Yes, I know. You'd rather go to the dentist.
Okay, maybe it's not quite so bad, but most parents are just not comfortable talking to their kids about sex. The sad truth is that many of us don't even admit that to ourselves. We end up saying, "Well, he never asked." Or "She's only 12. I really don't feel that she is ready." Or, "there's always tomorrow."
Well, the truth is, there isn't always tomorrow. Your kids grow up, they get all kinds of information (some of it accurate and much of it inaccurate) from a whole host of sources. They develop attitudes and impressions about sex and sexuality almost from the day they are born. Study after study suggests that the more we talk to our kids about sex the more correct information they have, the more responsible they are and the later they become sexually active.
Your job, like it or not, is to make sure that:
So here is some practical advice. It may be that your kids will never ask you anything about sex. This could be because they don't have any questions (unlikely), they have somehow picked up that you're not too comfortable talking about it (more likely) or they just don't have the vocabulary to ask what they want to know (most likely). So it will probably be up to you to open the conversation.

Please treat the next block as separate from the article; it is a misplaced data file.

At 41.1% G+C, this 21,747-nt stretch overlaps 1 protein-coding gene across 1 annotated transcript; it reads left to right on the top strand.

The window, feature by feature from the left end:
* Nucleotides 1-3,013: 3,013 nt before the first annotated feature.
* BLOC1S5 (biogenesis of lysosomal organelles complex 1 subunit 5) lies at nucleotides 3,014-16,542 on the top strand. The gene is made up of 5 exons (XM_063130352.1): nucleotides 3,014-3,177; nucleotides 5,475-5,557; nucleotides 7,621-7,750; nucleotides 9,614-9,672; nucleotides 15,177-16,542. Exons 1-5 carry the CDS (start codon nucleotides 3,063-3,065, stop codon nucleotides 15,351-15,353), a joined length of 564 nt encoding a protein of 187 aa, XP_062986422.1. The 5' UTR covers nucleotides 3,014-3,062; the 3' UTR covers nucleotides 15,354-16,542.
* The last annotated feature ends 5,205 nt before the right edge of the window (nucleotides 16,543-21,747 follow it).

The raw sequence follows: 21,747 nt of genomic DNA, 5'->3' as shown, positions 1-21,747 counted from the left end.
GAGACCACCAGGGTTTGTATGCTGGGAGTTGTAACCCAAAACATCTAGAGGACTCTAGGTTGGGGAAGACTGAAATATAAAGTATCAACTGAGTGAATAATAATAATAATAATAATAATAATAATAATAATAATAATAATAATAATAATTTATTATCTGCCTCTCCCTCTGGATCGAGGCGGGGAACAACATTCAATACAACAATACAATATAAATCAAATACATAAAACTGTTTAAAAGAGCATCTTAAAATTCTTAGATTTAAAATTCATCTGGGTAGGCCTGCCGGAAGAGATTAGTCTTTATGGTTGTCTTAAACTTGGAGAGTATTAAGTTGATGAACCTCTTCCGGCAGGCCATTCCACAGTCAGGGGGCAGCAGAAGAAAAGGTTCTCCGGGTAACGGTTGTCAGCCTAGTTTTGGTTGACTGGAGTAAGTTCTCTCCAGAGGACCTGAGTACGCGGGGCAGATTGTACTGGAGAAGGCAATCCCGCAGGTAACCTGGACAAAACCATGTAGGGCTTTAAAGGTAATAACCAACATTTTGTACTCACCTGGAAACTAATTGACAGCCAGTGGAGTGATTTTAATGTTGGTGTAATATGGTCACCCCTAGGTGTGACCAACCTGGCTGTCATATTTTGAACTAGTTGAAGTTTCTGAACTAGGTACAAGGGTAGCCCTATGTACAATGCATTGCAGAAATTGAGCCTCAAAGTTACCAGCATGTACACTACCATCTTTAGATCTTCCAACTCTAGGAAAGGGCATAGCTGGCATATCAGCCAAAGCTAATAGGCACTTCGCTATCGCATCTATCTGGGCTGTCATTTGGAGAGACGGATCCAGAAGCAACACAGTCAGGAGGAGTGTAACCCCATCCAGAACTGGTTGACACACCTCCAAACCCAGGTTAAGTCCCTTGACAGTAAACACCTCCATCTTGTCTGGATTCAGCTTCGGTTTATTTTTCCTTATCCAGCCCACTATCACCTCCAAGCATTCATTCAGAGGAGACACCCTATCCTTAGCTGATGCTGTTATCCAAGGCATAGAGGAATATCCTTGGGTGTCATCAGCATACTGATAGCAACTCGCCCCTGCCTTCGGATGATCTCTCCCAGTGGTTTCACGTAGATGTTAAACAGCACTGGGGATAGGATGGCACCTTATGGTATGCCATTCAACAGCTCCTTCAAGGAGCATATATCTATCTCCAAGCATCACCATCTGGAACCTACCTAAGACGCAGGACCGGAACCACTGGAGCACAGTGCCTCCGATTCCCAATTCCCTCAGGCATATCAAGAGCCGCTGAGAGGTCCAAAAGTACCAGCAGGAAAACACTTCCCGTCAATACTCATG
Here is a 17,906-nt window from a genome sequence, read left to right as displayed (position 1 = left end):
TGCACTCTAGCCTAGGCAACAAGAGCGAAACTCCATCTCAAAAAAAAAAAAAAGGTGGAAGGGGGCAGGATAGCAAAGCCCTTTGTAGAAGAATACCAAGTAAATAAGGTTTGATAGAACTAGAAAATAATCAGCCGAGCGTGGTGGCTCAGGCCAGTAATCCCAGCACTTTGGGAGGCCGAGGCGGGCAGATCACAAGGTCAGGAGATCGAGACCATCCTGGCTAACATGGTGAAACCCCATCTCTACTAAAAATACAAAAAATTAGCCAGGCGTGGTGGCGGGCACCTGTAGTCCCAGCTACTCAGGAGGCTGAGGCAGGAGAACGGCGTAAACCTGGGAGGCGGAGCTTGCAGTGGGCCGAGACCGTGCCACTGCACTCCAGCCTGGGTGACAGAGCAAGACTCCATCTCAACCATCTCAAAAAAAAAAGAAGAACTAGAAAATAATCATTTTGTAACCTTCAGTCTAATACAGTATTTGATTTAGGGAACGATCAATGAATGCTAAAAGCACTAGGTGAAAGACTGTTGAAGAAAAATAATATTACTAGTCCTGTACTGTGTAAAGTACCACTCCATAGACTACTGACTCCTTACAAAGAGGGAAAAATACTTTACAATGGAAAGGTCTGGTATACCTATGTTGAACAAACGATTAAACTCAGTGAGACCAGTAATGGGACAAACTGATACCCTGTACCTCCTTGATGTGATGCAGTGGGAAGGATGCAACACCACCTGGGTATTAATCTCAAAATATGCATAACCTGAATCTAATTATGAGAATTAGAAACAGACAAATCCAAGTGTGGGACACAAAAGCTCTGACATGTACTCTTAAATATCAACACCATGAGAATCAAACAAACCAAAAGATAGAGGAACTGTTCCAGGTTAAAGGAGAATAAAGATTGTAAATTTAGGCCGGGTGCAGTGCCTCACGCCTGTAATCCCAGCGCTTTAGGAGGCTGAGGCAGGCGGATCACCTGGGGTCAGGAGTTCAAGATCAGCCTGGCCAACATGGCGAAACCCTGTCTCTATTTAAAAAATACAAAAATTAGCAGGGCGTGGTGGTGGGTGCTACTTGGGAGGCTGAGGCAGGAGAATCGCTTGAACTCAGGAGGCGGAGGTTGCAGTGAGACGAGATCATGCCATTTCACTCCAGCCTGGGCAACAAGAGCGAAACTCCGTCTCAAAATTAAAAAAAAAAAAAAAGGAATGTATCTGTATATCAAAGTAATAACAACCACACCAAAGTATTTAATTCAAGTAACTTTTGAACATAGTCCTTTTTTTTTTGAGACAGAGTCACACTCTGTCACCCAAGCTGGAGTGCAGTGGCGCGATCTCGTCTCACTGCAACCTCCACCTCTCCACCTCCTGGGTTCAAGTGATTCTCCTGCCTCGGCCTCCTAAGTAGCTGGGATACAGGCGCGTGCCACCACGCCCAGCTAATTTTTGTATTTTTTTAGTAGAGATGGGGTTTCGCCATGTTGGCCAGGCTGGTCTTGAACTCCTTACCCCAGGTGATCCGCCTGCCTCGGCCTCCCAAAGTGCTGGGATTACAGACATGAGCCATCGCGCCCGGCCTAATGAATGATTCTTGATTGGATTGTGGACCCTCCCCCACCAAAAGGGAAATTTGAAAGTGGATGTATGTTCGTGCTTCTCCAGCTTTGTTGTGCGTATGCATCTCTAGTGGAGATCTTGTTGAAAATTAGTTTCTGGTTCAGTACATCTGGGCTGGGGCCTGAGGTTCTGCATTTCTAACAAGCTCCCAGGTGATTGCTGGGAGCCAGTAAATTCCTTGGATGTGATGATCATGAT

Giving them a book to read or reading to them if they are younger is a great way to start talking. Asking about things at school works well, too. "Do your friends ever talk about sex?" But by far the best is to look for openings: "Joanne called Mary a tramp today, isn't that funny?" It may not feel natural, but it's better than not talking to her at all.
And for those of you who are concerned that your children aren't ready, it may be time to rethink that. Obviously finding age-appropriate information is crucial, but most kids are more ready than we give them credit for. We really like to believe that our children are innocent and can't handle information on sex. But in case you still have any doubts here's a fun statistic quoted in my favorite parenting/sex book Everything you Never Wanted Your Kids To Know about Sex but Were Afraid They'd Ask. The average age in America when a child can correctly articulate how a child is conceived and born is 11 years old. The average age in Britain is 9. And the average age in the Netherlands is 7!! See book review below)So unless you think that the kids in the Netherlands are somehow inherently smarter, you'll have to admit it's cultural.
So cancel your dentist appointment and start talking!
When women come to our Center with low desire (often referred to as low libido) we conduct an extensive psychosexual intake and review their sexual history in addition to their current thoughts and feelings on the matter.
This is often revealing, not just to us, but to the patient herself. Before we even get around to testing hormone levels or performing a physical exam, the patient has new insights into her situation, and some of the issues related to low desire.